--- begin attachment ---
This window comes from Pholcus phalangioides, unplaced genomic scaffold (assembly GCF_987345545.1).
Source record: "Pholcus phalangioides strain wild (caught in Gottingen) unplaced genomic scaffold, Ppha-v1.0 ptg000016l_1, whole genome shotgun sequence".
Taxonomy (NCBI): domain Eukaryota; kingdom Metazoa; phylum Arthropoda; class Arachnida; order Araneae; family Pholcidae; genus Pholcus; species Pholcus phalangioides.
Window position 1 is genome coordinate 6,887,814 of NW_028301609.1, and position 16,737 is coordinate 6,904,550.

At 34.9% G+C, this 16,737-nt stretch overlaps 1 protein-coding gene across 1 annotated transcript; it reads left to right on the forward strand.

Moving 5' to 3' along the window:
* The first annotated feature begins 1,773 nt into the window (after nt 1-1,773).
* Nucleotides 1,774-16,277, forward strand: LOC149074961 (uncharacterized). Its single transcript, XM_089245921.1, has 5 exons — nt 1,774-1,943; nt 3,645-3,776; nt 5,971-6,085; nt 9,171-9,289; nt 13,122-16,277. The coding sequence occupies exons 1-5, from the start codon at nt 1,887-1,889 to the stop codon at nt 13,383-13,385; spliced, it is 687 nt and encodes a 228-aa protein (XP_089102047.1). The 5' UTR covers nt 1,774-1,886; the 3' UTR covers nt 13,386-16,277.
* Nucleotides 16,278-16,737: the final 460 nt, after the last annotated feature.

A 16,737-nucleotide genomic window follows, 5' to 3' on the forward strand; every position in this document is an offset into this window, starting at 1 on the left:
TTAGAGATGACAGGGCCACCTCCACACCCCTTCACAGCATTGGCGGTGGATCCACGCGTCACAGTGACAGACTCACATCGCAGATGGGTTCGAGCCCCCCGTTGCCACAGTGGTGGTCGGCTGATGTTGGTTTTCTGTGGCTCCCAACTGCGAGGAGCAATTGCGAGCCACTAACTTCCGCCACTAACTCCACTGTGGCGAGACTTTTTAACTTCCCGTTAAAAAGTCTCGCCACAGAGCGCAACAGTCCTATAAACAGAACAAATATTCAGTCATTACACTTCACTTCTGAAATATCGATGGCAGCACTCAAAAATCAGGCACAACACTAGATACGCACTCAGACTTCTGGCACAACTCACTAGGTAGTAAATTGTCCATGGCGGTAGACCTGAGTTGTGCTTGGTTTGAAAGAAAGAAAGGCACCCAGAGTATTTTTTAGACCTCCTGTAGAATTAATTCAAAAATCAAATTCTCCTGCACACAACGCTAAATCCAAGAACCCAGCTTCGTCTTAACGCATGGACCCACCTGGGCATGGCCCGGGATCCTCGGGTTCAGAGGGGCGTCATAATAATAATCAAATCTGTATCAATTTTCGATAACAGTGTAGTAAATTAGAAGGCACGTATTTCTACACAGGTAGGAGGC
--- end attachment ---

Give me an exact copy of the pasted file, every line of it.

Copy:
This window comes from Pholcus phalangioides, unplaced genomic scaffold (assembly GCF_987345545.1).
Source record: "Pholcus phalangioides strain wild (caught in Gottingen) unplaced genomic scaffold, Ppha-v1.0 ptg000016l_1, whole genome shotgun sequence".
Taxonomy (NCBI): domain Eukaryota; kingdom Metazoa; phylum Arthropoda; class Arachnida; order Araneae; family Pholcidae; genus Pholcus; species Pholcus phalangioides.
Window position 1 is genome coordinate 6,887,814 of NW_028301609.1, and position 16,737 is coordinate 6,904,550.

At 34.9% G+C, this 16,737-nt stretch overlaps 1 protein-coding gene across 1 annotated transcript; it reads left to right on the forward strand.

Moving 5' to 3' along the window:
* The first annotated feature begins 1,773 nt into the window (after nt 1-1,773).
* Nucleotides 1,774-16,277, forward strand: LOC149074961 (uncharacterized). Its single transcript, XM_089245921.1, has 5 exons — nt 1,774-1,943; nt 3,645-3,776; nt 5,971-6,085; nt 9,171-9,289; nt 13,122-16,277. The coding sequence occupies exons 1-5, from the start codon at nt 1,887-1,889 to the stop codon at nt 13,383-13,385; spliced, it is 687 nt and encodes a 228-aa protein (XP_089102047.1). The 5' UTR covers nt 1,774-1,886; the 3' UTR covers nt 13,386-16,277.
* Nucleotides 16,278-16,737: the final 460 nt, after the last annotated feature.

A 16,737-nucleotide genomic window follows, 5' to 3' on the forward strand; every position in this document is an offset into this window, starting at 1 on the left:
TTAGAGATGACAGGGCCACCTCCACACCCCTTCACAGCATTGGCGGTGGATCCACGCGTCACAGTGACAGACTCACATCGCAGATGGGTTCGAGCCCCCCGTTGCCACAGTGGTGGTCGGCTGATGTTGGTTTTCTGTGGCTCCCAACTGCGAGGAGCAATTGCGAGCCACTAACTTCCGCCACTAACTCCACTGTGGCGAGACTTTTTAACTTCCCGTTAAAAAGTCTCGCCACAGAGCGCAACAGTCCTATAAACAGAACAAATATTCAGTCATTACACTTCACTTCTGAAATATCGATGGCAGCACTCAAAAATCAGGCACAACACTAGATACGCACTCAGACTTCTGGCACAACTCACTAGGTAGTAAATTGTCCATGGCGGTAGACCTGAGTTGTGCTTGGTTTGAAAGAAAGAAAGGCACCCAGAGTATTTTTTAGACCTCCTGTAGAATTAATTCAAAAATCAAATTCTCCTGCACACAACGCTAAATCCAAGAACCCAGCTTCGTCTTAACGCATGGACCCACCTGGGCATGGCCCGGGATCCTCGGGTTCAGAGGGGCGTCATAATAATAATCAAATCTGTATCAATTTTCGATAACAGTGTAGTAAATTAGAAGGCACGTATTTCTACACAGGTAGGAGGC